Lipstick and the far right

Submitted by AWL on 19 January, 2021 - 6:52 Author: Katy Dollar
Marisa Matias

Portuguese social media is filled with images of men and women wearing red lipstick, after the leader of populist far-right party Chega insulted Marisa Matias for her “very red lips.” Matias is the Left Bloc candidate in Portugal’s 21 January presidential election, and a current MEP.

Chega’s presidential candidate, André Ventura, who opposes the Portuguese lockdown and organised demonstrations supported by neo-Nazi groups, went on to accuse Matias of “not doing very well in terms of image, performance”, adding that she painted her lips “as if it were a joke.”

Matias responded to the sexist provocation, posting a photograph of herself with red lips, using the hashtag #vermelhoembelem (“#redinbelem”):

“The insult that man made to women says nothing about women but says everything about that man,” commented Matias.

Several politicians, artists and other well-known figures posted images of themselves wearing red lipstick using the hashtag #vermelhoembelem, including Socialist candidate Ana Gomes, who posted a video of herself applying red lipstick, inside a car, on Twitter.

Current President Marcelo Rebelo de Sousa, from the centre-right Social Democratic Party (PSD), who took office in 2016, is expected to win a second term on 21 January. Portugal, like neighbouring Spain, has recently seen electoral growth for the populist far-right. According to opinion polls, Ventura, who got a parliamentary seat in 2019, could get up to 11% of the vote. The electoral gains have emboldened the far right.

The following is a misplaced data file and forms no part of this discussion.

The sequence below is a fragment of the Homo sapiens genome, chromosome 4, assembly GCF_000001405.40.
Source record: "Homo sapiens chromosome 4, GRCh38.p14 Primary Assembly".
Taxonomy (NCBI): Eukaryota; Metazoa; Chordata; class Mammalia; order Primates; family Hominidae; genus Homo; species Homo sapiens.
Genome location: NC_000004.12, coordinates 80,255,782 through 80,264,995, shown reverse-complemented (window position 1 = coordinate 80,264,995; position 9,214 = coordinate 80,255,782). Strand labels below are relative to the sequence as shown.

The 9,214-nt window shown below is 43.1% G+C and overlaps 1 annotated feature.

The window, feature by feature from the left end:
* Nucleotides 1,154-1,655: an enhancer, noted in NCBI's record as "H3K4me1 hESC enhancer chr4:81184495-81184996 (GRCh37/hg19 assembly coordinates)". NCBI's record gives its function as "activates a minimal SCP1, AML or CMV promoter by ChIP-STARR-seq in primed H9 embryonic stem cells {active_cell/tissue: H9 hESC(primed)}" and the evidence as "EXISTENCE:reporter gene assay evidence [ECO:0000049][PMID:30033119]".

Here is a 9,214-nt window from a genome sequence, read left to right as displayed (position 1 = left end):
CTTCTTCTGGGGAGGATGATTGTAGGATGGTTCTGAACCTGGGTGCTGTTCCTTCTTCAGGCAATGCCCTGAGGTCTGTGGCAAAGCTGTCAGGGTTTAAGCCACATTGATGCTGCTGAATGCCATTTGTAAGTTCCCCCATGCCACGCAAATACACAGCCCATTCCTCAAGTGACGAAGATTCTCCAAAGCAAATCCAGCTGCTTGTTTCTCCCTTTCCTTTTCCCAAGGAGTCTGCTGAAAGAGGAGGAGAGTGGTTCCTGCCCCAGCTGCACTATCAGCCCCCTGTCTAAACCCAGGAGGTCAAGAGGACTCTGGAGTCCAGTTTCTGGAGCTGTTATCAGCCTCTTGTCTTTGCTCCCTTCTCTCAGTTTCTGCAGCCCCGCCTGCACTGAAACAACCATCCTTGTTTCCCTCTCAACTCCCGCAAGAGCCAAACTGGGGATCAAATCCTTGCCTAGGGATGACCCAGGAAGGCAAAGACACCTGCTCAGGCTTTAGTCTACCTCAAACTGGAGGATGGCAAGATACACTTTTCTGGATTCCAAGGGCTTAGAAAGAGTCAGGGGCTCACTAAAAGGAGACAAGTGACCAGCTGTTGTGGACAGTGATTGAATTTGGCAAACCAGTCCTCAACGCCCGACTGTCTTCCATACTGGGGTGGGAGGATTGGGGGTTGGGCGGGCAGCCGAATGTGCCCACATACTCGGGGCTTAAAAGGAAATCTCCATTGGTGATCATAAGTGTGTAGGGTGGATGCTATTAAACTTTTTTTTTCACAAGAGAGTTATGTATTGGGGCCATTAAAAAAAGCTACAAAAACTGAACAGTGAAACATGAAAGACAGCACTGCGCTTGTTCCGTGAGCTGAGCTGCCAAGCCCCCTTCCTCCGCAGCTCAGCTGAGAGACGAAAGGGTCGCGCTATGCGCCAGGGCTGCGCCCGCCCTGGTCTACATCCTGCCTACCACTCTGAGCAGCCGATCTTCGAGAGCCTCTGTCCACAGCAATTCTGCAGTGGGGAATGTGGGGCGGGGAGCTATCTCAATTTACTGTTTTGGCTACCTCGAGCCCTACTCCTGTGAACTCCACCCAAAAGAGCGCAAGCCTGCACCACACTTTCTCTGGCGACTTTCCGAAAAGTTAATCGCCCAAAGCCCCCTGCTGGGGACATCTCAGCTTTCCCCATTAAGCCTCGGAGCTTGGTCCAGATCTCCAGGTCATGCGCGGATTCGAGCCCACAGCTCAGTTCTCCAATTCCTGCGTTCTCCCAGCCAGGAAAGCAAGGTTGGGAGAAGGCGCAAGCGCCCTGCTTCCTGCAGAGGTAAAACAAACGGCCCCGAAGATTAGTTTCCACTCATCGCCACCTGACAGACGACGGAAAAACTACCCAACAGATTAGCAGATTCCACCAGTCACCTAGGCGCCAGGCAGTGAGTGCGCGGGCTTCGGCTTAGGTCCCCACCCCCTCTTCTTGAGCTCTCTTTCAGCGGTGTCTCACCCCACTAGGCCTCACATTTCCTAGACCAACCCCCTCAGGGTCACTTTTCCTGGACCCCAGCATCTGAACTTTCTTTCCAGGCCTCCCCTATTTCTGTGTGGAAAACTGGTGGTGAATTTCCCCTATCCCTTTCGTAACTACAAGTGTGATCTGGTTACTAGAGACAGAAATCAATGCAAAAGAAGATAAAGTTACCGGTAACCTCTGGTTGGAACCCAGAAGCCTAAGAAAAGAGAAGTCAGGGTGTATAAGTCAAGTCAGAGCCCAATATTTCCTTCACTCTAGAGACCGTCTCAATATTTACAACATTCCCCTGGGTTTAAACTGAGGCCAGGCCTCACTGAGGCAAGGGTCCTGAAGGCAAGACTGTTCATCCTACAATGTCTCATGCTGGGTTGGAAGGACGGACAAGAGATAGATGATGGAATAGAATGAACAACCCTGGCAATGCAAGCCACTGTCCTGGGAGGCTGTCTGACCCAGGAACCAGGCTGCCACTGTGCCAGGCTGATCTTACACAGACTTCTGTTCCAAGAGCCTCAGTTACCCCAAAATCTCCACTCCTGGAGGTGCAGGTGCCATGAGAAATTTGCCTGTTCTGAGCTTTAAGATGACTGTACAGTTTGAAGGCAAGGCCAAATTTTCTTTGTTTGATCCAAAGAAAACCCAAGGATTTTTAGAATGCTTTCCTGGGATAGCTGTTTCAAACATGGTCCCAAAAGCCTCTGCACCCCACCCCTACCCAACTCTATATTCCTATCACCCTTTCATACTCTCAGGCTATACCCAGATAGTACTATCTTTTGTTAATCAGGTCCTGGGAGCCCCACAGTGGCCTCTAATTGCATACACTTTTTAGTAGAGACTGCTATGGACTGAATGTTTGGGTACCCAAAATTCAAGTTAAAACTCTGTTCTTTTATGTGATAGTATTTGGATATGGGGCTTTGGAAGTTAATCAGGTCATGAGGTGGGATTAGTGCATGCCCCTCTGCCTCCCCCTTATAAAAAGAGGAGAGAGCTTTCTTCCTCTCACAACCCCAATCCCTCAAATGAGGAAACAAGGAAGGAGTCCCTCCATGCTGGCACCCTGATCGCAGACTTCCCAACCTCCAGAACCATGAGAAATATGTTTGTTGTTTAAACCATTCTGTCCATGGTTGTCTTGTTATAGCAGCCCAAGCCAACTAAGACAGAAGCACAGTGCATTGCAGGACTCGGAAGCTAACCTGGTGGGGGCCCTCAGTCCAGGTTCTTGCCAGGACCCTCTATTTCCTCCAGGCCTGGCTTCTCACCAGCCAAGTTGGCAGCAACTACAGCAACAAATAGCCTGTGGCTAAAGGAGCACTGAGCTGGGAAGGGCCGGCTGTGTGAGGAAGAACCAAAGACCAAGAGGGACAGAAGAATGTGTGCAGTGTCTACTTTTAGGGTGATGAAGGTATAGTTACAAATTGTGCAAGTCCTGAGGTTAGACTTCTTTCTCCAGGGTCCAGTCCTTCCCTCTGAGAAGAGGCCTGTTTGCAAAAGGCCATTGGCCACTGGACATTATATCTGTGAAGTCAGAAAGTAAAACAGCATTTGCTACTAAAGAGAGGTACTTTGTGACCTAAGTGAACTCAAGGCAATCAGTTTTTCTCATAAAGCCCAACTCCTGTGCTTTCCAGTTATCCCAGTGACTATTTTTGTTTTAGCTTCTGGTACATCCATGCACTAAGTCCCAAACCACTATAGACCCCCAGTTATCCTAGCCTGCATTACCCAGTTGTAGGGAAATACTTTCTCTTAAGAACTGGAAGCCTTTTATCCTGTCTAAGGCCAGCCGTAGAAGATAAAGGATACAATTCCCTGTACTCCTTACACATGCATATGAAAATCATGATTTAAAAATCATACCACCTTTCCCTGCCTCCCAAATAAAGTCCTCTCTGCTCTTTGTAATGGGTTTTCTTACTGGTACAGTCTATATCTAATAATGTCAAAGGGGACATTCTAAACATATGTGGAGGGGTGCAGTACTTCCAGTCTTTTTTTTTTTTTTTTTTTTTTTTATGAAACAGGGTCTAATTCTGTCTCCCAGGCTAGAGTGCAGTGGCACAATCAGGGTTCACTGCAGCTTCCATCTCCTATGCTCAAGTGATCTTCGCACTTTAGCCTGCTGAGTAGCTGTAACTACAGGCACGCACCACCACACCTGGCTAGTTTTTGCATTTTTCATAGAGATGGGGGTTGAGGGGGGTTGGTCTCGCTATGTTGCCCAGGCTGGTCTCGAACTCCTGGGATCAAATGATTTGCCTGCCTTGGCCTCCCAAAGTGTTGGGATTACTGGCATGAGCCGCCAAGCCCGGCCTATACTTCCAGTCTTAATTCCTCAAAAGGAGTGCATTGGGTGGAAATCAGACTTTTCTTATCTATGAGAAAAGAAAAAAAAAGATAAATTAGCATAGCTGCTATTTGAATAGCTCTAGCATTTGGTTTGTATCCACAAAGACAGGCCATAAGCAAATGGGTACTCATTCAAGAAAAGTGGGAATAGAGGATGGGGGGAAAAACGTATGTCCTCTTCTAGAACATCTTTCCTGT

In January 2020, a black woman and her daughter were assaulted because they didn’t have a bus ticket. In February, two Brazilian women were attacked by the police outside a Cape-Verdean club, and in the same month, the Porto football player Moussa Marega, born in Mali, abandoned a game after fans shouted racial slurs. In July, black actor, Bruno Candé, was murdered after a man shot him four times in what European Network Against Racism has described as “an explicitly racially motivated crime”.

The crisis could fuel a further growth of reactionary politics. Opposing the far right is a priority for the left.

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